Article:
Keeping track of Mercedes models has become a challenge as of late. It seems as though the execs are trying to plug every little hole in the market with a car, a strategy adopted by many tech companies. It’s probably not a bad idea. They are essentially taking parts from various existing models, piecing them together and draping them in a new costume for that one guy who wants a GLA instead of an A-Class, but doesn’t like the GLC.
Nonetheless, I find it pretty ridiculous. Take, for example, the standard C-Class sedan and its AMG versions the 43, 63 and 63 S. Then add to that the CLA and the CLA 45, the CLS and the CLS 53 and, finally, the AMG GT 4-door 53, 63 and 63 S. That’s ten four-door Mercedes sedans! Surely half would do just fine.
For a long time, AMG have been dropping big engines in cars intended for smaller ones. So we shouldn’t be at all surprised by their decision to take the 510 horsepower 4L twin-turbo V8 and put it into a small crossover. Having spent a lot of time with this engine as it sits in my GTS with exactly the same configuration, I can say with assuredness that it is sublime. So, while I do like to poke fun at Mercedes for having as wide a product range as a supermarket has for yogurt, I was excited to drive this car.
Before getting on with it, I have to take a moment to consider the name. Mercedes AMG GLC 63 4-matic +. That’s a mouthful. It gets even worse if you chose to go for the coupe. (because CUV and SUV coupes are a thing now)
Enough dilly-dallying, onto the car. Getting in felt very familiar. Almost everything was lifted straight out of the C-Class and I was very upset seeing the American-style gear shifter that Mercedes still insists on using. For the regular GLC I suppose it is acceptable. But this is a 510-horsepower machine and I really want it down where it should be. The saving grace for the interior was the AMG steering wheel and a carbon fibre centre console. However, it still was not quite enough to make me happy considering the steep price of this car – it varies from country to country, but in general it sits around 100’000 € and you can easily throw in 10’000 more worth of options. That’s a lot of money.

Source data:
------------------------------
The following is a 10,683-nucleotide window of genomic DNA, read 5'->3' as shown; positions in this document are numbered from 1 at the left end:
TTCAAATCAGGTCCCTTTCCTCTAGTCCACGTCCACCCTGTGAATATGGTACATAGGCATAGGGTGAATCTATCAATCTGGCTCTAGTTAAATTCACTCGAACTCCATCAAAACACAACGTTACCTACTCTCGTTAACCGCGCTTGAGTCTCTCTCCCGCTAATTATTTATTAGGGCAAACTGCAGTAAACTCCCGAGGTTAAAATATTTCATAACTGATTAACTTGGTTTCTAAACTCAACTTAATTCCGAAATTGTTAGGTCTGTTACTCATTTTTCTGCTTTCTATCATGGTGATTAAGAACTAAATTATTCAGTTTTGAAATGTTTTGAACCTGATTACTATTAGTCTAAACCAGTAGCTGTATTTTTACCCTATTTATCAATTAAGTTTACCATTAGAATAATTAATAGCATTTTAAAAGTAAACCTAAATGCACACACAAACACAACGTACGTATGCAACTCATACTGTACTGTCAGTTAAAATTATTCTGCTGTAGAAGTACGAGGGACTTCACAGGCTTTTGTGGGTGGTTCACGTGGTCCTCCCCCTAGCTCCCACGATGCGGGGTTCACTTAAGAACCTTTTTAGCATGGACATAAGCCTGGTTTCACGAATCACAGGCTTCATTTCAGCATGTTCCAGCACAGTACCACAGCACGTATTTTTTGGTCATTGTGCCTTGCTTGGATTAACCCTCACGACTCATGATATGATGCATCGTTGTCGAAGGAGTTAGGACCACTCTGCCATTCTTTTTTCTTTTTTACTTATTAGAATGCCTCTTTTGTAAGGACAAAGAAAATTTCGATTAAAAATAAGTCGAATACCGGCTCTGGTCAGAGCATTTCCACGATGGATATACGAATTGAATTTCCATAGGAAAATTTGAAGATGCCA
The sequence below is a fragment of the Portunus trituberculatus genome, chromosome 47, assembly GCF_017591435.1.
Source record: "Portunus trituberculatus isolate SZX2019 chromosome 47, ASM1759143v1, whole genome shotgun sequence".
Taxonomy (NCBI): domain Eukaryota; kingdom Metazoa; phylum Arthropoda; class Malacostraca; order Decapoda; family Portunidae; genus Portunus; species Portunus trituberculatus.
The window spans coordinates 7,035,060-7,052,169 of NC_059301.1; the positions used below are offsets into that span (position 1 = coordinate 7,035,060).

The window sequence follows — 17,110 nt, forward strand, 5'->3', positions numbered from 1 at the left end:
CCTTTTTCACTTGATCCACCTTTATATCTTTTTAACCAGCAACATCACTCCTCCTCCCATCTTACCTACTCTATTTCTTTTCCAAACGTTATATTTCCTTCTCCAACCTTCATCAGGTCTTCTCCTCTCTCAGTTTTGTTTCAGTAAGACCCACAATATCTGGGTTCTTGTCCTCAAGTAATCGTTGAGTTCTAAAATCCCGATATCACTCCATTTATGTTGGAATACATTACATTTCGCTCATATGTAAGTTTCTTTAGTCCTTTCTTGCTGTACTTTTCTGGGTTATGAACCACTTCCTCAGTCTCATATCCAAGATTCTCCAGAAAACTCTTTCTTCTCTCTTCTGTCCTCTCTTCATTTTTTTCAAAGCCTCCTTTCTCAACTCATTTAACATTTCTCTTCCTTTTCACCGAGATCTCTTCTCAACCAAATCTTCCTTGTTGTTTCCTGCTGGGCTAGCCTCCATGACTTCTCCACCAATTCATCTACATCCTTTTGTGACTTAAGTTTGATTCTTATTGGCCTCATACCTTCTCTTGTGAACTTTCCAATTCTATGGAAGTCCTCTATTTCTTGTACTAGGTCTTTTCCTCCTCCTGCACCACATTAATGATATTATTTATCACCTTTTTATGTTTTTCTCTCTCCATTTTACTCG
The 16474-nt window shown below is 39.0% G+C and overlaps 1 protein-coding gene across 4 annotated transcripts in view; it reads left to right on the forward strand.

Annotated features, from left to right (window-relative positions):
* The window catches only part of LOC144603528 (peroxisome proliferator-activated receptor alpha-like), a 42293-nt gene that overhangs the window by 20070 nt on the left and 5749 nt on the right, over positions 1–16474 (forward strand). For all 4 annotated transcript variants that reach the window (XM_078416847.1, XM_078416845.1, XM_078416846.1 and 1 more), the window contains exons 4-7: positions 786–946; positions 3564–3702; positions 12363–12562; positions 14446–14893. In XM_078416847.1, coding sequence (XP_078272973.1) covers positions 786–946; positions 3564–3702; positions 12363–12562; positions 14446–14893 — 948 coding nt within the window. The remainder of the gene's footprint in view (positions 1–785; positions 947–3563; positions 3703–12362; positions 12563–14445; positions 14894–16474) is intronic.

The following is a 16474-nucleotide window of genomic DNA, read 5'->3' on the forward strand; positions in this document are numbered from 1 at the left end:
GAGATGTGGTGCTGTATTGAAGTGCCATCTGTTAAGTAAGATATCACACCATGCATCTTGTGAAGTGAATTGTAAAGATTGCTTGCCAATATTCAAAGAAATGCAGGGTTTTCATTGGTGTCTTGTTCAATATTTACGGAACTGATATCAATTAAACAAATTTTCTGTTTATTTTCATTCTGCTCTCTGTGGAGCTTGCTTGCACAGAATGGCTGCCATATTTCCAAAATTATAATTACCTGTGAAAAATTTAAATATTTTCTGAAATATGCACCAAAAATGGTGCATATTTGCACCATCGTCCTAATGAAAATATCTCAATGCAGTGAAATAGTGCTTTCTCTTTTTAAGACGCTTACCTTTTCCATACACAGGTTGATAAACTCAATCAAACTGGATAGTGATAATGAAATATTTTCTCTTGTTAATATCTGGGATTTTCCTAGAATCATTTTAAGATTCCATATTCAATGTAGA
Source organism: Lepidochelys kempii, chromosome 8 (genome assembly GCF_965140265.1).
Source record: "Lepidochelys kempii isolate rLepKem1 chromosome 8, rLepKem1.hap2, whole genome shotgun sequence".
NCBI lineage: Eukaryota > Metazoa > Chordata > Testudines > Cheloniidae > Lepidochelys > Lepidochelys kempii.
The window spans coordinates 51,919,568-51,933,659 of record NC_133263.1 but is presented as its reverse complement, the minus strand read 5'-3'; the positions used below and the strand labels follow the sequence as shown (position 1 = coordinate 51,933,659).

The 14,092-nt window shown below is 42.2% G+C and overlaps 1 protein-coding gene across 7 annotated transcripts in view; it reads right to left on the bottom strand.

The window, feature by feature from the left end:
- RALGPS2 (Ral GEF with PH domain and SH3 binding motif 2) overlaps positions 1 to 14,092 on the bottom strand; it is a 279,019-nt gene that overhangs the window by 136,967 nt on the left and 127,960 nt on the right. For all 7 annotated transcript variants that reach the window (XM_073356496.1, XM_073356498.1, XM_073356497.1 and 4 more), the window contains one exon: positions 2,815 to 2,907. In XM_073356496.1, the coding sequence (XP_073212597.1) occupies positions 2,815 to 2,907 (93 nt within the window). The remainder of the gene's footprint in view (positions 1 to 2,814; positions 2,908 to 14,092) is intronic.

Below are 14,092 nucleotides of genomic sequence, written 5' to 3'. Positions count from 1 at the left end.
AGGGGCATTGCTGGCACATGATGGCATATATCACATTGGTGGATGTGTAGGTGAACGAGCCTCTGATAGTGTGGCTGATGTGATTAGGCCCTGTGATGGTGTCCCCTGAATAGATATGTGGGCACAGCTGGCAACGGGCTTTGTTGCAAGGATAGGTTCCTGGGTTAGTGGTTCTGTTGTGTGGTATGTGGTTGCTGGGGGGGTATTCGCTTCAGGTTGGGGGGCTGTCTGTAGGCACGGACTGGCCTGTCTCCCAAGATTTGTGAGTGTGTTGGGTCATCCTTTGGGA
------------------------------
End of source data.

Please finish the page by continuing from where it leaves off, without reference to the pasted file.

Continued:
Another issue, which is not specific to this car, is the exhaust tips. I’m really sick of seeing a dinky little single exhaust tip behind the four square pipes at the back. I am pretty sure that Mercedes could find a way to create an exhaust which integrates the tips with the rest of the system.
After driving for a little bit feeling disappointed I got to some winding mountain roads, put the car in sport + and went for it. I immediately forgot all about the stupid interior. The car was a real pleasure. It was completely planted in the turns and delivered its massive power quick and smoothly thanks to what Mercedes calls a “rear-wheel-drive focused 4-wheel-drive system”. I know that makes no sense, but it doesn’t matter because it totally works. In a big empty parking lot I was also easily able to get the car sideways, which was a proper good time. I also put the 4-wheel-drive and lift system to the test on some challenging slopes and hills. As far as I’m concerned, the GLC passed that test as well.
This car really surprised me. I had a seriously good time in it. I don’t understand crossovers. There are plenty of options if you want a 4-wheel drive car with a “large” boot but not an SUV. Nonetheless, as far as crossovers go this thing is a really good time. I haven’t driven a Macan Turbo or the Alfa Stelvio Quadrifoglio yet, but I would assume that those are the GLC 63’s main competitors. Either way, Mercedes AMG gave me a really good first impression of a fast crossover, so thanks for that.